For the first time in Te Tauihu, the top of the South Island, Māori wards have been established in both Nelson and Marlborough this local body election.
Both councils made the landmark decision to establish Māori wards for the first time last year. It means those on the Māori roll can vote for one candidate in their respective regions. There are 1624 on the Māori roll in Nelson and 1732 in Marlborough.
Whakatū man Kahu PakiPaki said he wasn’t initially interested in putting himself forward to be a Nelson city councillor but his community thought otherwise.
A business owner and Māori carver, PakiPaki has a degree in political science and governance and currently works as development manager for Wakatu Incorporation.
“I got involved because I thought I was reasonably qualified enough to be able to support the candidate that was going to be nominated by iwi.
“The tables kind of got a bit flipped on me, which was a bit of fun and they decided that I would be the better candidate.”
If it wasn’t for the Māori ward seat he wouldn’t have considered running for local government, he said.
“It’s a great little opportunity for us to start to win that trust again, to get Māori voting, to get them to participate and to have re-establishment of their mana and the tino rangatiratanga that goes along with that.”
Also in Whakatū, Bernie Goldsmith has put her hat in the ring.
She runs a social enterprise taxi business, supporting women to gain their drivers licenses and for the last six months had been working on the decommissioning of the Tui oil field off the Taranaki coast.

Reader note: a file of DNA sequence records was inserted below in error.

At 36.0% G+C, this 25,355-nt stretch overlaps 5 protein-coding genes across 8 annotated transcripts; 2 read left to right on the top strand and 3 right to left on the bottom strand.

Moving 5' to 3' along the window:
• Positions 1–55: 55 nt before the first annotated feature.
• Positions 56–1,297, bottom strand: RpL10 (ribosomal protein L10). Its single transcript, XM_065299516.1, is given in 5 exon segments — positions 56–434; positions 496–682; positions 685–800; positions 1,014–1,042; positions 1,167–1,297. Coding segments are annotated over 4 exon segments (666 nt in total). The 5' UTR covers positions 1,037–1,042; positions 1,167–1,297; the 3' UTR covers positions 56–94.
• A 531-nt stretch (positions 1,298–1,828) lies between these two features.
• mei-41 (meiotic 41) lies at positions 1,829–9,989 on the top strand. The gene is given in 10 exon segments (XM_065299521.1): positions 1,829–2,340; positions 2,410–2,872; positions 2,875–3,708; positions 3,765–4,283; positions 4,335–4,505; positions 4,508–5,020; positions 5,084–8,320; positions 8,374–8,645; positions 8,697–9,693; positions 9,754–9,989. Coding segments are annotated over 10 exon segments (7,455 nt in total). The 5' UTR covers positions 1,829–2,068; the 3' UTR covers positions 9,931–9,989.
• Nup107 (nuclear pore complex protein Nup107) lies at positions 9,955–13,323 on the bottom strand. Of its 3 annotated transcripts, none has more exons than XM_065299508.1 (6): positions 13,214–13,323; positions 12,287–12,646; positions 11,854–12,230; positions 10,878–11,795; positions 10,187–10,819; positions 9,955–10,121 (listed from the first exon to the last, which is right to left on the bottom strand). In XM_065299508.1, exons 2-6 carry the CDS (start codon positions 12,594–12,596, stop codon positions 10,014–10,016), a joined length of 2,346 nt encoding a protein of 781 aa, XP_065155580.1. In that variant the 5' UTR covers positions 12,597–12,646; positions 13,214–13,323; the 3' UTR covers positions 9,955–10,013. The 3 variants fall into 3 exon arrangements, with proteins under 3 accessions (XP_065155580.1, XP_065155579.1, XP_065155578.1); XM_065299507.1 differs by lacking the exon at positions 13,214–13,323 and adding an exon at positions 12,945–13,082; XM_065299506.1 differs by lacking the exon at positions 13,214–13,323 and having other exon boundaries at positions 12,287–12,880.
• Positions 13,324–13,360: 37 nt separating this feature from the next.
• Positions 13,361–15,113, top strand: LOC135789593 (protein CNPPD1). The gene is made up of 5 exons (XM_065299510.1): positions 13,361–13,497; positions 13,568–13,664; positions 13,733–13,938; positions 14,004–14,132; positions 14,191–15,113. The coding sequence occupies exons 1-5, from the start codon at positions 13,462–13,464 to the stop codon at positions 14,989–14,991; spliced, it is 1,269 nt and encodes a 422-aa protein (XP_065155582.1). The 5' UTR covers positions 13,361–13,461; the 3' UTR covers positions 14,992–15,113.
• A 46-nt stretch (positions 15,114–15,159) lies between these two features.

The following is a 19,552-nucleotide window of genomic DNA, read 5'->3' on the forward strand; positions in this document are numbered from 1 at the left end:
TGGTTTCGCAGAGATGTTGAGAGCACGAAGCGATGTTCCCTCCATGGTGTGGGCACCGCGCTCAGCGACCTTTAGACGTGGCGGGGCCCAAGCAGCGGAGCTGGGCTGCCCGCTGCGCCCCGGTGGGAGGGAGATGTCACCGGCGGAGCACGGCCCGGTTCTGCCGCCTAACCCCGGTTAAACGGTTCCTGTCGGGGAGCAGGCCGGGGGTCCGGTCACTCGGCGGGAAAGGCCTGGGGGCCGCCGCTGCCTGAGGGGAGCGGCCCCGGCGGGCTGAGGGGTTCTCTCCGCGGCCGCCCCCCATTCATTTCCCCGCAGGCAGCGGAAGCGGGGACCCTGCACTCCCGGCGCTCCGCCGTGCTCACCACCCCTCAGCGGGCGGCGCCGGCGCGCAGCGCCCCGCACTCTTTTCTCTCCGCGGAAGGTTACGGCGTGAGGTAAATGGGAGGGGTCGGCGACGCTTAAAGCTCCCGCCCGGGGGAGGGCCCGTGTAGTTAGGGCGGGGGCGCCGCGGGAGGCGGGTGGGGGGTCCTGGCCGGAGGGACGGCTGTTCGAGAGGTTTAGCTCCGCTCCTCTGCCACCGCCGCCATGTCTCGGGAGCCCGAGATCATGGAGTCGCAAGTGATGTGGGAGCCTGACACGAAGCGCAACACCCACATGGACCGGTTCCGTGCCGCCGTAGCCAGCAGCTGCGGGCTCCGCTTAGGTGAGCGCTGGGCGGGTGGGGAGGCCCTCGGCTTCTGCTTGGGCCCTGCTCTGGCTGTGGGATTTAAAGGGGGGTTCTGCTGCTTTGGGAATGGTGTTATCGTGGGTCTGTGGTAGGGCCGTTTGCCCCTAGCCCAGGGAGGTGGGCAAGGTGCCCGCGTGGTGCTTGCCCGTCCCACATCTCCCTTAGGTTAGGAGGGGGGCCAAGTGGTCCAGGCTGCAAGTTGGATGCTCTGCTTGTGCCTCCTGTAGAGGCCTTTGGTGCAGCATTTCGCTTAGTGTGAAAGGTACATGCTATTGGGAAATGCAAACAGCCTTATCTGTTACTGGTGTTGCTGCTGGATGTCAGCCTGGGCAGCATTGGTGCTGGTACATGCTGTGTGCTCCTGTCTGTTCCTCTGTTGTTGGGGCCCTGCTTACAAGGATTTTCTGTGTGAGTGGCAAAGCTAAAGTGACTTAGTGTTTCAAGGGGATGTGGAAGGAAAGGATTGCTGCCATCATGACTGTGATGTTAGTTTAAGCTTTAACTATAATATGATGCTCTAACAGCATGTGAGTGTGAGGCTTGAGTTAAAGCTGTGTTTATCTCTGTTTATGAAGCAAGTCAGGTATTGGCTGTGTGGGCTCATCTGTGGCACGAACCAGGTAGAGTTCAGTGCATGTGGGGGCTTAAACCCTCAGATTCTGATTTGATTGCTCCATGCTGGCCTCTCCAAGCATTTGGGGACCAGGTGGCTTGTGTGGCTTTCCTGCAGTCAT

“The reason I’m standing is because a Māori woman hasn’t been elected to Nelson City Council in 145 years, so if I’m elected, it will be the first time.”
Goldsmith was proud and honoured to be in the running for the first ever Māori ward seat, which she said was changing how people thought about voting. She also stood for Nelson City Council in the 2019 local body elections.
“My goal, if I’m elected is to flip all those who identify as Māori from the general roll onto the Māori roll and if we can do that, we know where those people are and how we can service their needs.”
In Marlborough, Picton business owner Tony MacDonald is on the board of Te Rūnanga Rangitāne o Wairau and has coached and mentored youth for many years.
“I want to bring to the table someone who is passionate about being Māori and passionate about being a Marlburian and being a voice for Māori and Marlburians as a whole, but for me it’s about making sure Māori are heard at the table.”
He was in the Marlborough District Council chambers last year when the decision was made to introduce a Māori ward to the region.
“For me that was a great step forward for everybody, the unity in the room for Māori and non-Māori was electric, it was really cool.”
Waikawa Marae manager Allanah Burgess is also running in the new Māori ward in Marlborough for the first time.
“I moved home with my two young tamariki just prior to the first lockdown, just to come home and park my feet in the whenua here and I haven’t left, I’ve kind of found my place.
Burgess worked as a teacher overseas and has also worked for Ngāi Tahu, helping people to trace their whakapapa.
She wanted to continue fostering a strong connection between cultures.
“Not only is it evident in the community that it is time for Māori representation, but also in my own personal journey it is time for me to really step up and start advocating for my community.”
She said having a seat at the table was an opportunity for Māori to be seen, heard, and listened to.
Story Credit: rnz.co.nz